Kopenhagen Fur works with the best

24 April 2012Fashion & Lifestyle

Emneord Kopenhagen FurDesignschoolsMichael Holm

For the fourth year in a row, Kopenhagen Fur opened Copenhagen Fashion Week in February. Each year we have presented a new concept embodying different designers. This year we invited the top up-and-coming talents from all over the world.

 

'New Talents' was the theme of Kopenhagen Fur's fashion show during Copenhagen Fashion Week. Seven newly graduated designers from various countries showed their preeminent fur designs. The designers graduated from design schools that work together with Kopenhagen Fur.

Kopenhagen Fur's Design and Production Manager, Michael Holm, initiated the partnerships with the schools.

The cooperation is now almost four years old. The schools number the renowned Chinese university Tsinghua in Beijing, the Royal College of Art in London and the London College of Fashion. Michael Holm knew exactly which schools should be selected.

- I targeted them specifically. I chose these schools because they are the best, he explains.

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FUR TRAINING AT THE SCHOOLS

Both schools and students welcomed the partnership idea with open arms. Eliana Dimitrakopoulou from Greece was one of the seven designers to show their designs at Kopenhagen Fur's show during the fashion week. She drew her first collection at the age of five and has studied at the London College of Fashion, one of Kopenhagen Fur's partners. She firmly believes that the partnership has greatly impacted her career.

- I could never have created the collection without Kopenhagen Fur. I feel that people know me because they've seen pictures of the collection that Kopenhagen Fur helped sponsor, she says.

The same goes for Jennifer Murray, another graduate from the London College of Fashion.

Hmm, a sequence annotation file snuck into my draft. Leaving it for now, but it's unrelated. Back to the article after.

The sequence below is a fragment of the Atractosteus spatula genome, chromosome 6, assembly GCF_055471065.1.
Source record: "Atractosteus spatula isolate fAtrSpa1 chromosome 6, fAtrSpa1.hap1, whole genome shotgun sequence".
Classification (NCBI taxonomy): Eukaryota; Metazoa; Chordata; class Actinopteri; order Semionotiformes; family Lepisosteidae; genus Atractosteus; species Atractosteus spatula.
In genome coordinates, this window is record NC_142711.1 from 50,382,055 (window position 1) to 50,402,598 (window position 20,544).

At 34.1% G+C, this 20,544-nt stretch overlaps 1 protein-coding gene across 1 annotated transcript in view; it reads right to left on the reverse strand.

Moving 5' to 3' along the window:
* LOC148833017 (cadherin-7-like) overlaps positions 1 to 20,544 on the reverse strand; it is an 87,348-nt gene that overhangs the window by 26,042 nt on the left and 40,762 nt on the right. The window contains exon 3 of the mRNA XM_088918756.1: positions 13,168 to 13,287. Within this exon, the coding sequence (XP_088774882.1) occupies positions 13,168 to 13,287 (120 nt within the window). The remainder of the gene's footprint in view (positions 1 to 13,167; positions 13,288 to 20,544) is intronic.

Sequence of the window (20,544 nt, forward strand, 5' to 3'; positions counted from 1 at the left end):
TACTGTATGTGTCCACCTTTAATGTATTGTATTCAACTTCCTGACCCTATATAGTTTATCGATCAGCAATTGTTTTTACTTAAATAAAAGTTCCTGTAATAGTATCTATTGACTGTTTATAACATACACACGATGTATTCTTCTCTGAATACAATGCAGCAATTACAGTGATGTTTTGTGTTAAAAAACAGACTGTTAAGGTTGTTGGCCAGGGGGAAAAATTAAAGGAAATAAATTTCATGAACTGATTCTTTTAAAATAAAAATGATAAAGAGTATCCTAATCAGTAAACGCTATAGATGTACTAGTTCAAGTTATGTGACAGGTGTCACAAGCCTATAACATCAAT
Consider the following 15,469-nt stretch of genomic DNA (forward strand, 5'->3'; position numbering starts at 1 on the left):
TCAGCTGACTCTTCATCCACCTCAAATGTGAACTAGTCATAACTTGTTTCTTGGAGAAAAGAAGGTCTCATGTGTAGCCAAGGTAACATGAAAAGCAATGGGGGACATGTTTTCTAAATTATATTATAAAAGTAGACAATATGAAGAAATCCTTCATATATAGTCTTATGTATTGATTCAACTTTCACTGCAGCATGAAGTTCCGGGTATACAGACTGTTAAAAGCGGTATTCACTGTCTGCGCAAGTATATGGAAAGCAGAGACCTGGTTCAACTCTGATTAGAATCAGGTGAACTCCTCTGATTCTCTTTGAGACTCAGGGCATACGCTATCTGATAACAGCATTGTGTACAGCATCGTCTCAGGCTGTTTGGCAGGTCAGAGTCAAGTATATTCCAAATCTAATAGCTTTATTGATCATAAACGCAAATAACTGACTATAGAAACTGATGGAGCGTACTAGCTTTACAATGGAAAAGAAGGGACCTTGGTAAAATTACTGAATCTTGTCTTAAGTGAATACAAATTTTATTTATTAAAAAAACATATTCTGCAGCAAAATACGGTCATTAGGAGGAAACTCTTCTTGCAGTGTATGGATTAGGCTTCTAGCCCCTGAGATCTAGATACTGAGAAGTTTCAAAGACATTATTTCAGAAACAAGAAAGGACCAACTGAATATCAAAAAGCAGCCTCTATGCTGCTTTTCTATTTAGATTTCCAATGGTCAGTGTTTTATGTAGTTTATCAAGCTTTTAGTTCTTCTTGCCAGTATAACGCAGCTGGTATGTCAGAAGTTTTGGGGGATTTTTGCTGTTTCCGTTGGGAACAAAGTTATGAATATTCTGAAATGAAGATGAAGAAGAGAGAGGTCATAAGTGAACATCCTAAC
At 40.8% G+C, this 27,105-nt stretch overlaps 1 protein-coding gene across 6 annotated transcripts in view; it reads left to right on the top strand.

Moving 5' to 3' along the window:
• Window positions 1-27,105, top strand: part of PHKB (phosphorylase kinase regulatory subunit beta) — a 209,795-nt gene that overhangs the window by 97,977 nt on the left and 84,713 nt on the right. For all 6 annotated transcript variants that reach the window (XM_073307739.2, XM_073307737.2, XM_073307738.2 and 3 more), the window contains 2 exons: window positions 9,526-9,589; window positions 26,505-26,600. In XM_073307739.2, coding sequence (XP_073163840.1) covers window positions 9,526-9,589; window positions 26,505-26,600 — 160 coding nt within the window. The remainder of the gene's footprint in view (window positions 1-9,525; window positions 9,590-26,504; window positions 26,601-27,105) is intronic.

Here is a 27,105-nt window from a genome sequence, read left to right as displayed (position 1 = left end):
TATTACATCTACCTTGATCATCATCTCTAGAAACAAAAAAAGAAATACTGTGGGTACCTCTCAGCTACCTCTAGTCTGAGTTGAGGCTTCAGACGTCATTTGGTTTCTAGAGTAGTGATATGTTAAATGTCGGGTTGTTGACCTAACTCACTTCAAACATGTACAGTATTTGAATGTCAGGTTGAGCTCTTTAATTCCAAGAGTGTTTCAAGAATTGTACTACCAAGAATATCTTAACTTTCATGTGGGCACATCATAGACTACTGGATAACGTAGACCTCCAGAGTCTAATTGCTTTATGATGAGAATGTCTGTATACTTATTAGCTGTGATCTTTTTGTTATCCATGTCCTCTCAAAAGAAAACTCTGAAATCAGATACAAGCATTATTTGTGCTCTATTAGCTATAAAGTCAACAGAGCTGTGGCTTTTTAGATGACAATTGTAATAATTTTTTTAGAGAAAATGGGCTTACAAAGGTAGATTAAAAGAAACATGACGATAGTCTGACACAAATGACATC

- Without Kopenhagen Fur, I would never have worked with fur, and my collection would have had a completely different look. This has been a fantastic opportunity, she says.

Many of the design schools are unable to teach their students how to work with fur. Fur is a costly material and hard for schools to obtain. This is why they find it difficult to accumulate knowledge about it. As a result, many of the graduating designers know nothing about fur and may therefore never incorporate it into their collections.

- The schools get a knowledge of a material that they wouldn't normally be able to lay their hands on, an opportunity they have keenly embraced. Very few schools have in-depth knowledge about fur, so we are pleased to be able to help, explains Michael Holm.

The Royal College of Art in London deeply values the partnership with Kopenhagen Fur. The head of the Fashion Programme, Wendy Dagworthy, knows how much it means for a designer's development.

- The cooperation is extremely important, and we truly appreciate it. Without it, our students wouldn't be able to realise their full potential as designers. Our students keep pushing the limits for what fashion can do, using fur in new and inspiring ways, she says.

TALENTS ARE MEANT TO PROVOCE US

The schools and their students are not the only ones for whom the partnership is productive. Kopenhagen Fur also gains from it. The schools provide a forum in which students are being pressed to think out of the box, a process that engenders innovative ways of using fur.

- I do what I can to provoke them to think innovatively. I would like to see something unexpected. They approach fur from new angles and see new possibilities in using the material. That's why it is so inspiring to work with new emerging talents, says Michael Holm.

The young talents have noticed that working with fur differs from working with other materials.

- With fur, it's actually best to lean back and let the fur do the job. Creating a garment like a suit jacket, you need painstaking attention on minute details. You need to focus on the lining and the lapel to achieve the ideal result. Fur as a material is much more impulsive. Fur has an indefinable factor, an 'instant' aura and status, says Danish Morten Underbjerg.

Eliana Dimitrakopoulou agrees that patience is a virtue when you work with fur.

- Fur is a unique material. It takes time to learn the new craft, and you learn something new at every turn of the process. You're not only working with another material, you're learning a completely new craft. The more you get to know fur, the more ideas you get, she declares.

Pushing the boundaries

Jennifer Murray thinks that shifting the boundaries of fur design into new realms is the key factor. She keeps in mind that experiments should ideally culminate in a saleable product, but to her this is more of an added bonus.

- The experimental aspect of working with fur is what interests me the most. We focus on constantly pushing the limits in our quest for new uses for fur. Even if the end-result is not always apparent in the initial phases. You can do so much with fur, exclaims Jennifer Murray.